How many times have you been involved in, or witnessed, a conflict in which one of the parties involved threatened to sue if they did not get their way. Though there are certainly many situations where some type of breach has taken place and seeking a legal remedy is perfectly appropriate, it is also true that we live in a highly litigious society in which people feel free to simply file a frivolous lawsuit in order to express their anger or frustration, or even to try to tie up the other party in court, forcing them to pay unnecessary legal expenses in order to defend themselves. It is generally expected that when a client approaches an attorney and says that they want to sue, the attorney will carefully review the circumstances and advise their client about the wisdom of pursuing a lawsuit. One of the reasons that lawyers do this is because of concerns about the Dragonetti Act. The Dragonetti Act is a law that specifically protects people from frivolous lawsuits. If you believe that you are being taken to court for reasons that are less than valid and that the opposing side’s attorney is aware of that, then call the law firm of Bochetto & Lentz. We will review the situation and determine whether it is appropriate to evoke the Dragonetti Act on your behalf.
The Dragonetti Act specifically addresses what the Pennsylvania legislature has referred to as the “wrongful use of civil proceedings.” It makes a person who has become involved in a lawsuit negligently, without probable cause and for the apparent intention of tying the other party up in court legally liable for the costs of the proceedings, as well as damages. Dragonetti is used when the lawsuit that was the catalyst ends in favor of the person that it was brought against, and when it is believed that the suit itself was a “malicious use of process” or “malicious prosecution.”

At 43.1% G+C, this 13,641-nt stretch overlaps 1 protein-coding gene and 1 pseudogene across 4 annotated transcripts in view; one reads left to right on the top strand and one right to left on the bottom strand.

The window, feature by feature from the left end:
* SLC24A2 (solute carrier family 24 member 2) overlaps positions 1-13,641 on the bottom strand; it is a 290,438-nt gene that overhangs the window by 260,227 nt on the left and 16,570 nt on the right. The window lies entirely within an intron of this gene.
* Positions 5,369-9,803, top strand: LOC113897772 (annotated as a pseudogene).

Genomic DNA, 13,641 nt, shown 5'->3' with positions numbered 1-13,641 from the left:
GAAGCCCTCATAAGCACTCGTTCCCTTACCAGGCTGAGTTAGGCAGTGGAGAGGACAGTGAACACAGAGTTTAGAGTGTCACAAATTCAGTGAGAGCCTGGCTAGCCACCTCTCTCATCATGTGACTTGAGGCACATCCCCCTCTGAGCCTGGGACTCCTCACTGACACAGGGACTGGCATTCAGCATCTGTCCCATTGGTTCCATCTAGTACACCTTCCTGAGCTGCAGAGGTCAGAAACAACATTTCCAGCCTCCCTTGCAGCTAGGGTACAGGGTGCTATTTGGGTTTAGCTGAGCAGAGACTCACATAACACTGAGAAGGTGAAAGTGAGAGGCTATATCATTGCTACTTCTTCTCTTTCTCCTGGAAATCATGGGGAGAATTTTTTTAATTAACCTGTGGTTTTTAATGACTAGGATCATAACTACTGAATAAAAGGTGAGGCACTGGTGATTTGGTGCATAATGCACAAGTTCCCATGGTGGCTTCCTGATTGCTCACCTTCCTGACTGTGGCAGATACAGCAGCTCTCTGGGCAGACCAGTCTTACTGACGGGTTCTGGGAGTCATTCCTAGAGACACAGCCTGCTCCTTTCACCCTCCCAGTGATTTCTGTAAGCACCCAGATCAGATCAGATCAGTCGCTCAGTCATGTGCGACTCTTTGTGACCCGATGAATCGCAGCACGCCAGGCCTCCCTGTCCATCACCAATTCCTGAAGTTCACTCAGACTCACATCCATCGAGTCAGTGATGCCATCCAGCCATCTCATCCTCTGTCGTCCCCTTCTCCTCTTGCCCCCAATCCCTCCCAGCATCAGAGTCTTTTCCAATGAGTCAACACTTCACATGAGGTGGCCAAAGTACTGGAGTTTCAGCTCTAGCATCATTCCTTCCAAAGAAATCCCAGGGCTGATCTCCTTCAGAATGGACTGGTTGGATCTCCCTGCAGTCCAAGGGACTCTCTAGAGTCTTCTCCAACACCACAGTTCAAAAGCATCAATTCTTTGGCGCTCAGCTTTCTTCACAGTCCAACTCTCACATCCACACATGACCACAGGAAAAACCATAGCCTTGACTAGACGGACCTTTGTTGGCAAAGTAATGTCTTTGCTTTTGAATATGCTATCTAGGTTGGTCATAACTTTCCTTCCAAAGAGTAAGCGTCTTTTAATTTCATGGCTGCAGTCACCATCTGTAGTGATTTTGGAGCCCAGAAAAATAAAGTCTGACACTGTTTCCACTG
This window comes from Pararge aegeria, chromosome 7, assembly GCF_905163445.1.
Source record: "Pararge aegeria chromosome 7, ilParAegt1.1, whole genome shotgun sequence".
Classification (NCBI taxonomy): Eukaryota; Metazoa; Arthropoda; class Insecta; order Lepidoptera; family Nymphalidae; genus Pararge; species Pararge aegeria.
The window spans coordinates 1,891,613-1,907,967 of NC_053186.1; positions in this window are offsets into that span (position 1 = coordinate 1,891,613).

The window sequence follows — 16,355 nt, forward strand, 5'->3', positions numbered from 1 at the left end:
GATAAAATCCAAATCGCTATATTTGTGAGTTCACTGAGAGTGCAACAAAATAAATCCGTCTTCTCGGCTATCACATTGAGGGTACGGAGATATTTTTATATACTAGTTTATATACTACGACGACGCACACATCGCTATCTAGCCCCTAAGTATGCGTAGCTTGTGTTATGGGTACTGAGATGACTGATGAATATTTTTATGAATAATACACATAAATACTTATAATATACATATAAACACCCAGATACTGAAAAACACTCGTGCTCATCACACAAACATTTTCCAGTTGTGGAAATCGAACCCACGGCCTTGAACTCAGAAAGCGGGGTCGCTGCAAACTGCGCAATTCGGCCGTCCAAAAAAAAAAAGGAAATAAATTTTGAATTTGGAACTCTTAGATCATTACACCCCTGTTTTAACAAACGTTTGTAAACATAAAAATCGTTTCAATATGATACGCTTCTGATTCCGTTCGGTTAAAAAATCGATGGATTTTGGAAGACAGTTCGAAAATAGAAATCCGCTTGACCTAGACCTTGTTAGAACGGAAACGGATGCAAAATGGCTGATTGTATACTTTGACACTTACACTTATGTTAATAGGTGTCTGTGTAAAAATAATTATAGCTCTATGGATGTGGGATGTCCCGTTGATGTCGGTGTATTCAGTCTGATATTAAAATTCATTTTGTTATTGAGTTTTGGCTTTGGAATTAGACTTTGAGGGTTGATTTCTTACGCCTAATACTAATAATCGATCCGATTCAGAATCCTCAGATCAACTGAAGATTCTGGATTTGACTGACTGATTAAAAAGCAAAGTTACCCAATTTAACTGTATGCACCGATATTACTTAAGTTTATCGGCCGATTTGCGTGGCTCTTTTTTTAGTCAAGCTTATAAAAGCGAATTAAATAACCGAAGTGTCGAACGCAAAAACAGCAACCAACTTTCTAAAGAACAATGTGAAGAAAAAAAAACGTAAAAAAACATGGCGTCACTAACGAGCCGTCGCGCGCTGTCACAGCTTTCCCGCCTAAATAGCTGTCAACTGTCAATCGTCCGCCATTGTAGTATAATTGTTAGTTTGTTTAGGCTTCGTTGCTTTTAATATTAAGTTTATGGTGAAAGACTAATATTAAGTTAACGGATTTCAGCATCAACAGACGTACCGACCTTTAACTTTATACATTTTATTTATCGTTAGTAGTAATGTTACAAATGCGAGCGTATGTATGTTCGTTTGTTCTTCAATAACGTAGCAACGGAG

In order to pursue a Dragonetti action, the initial lawsuit needs to have already been terminated, either as a result of a court’s decision or because the person pursuing the case terminates it voluntarily. It is also necessary that there is negligence involved on the part of the attorney pursuing the case, though it may be that the attorney was relying upon the information provided by their client, or that the client was relying upon the information provided by their attorney. What is most important, and often most difficult to prove, is that the point of the original lawsuit was without a basis in fact or law, and was filed with that knowledge. Though this can be a difficult burden of proof, if you believe that you are the victim of a frivolous lawsuit it is important that you take action. The Philadelphia law firm of Bochetto & Lentz has a record of success in helping clients that are being harassed in this way, and we can help you too.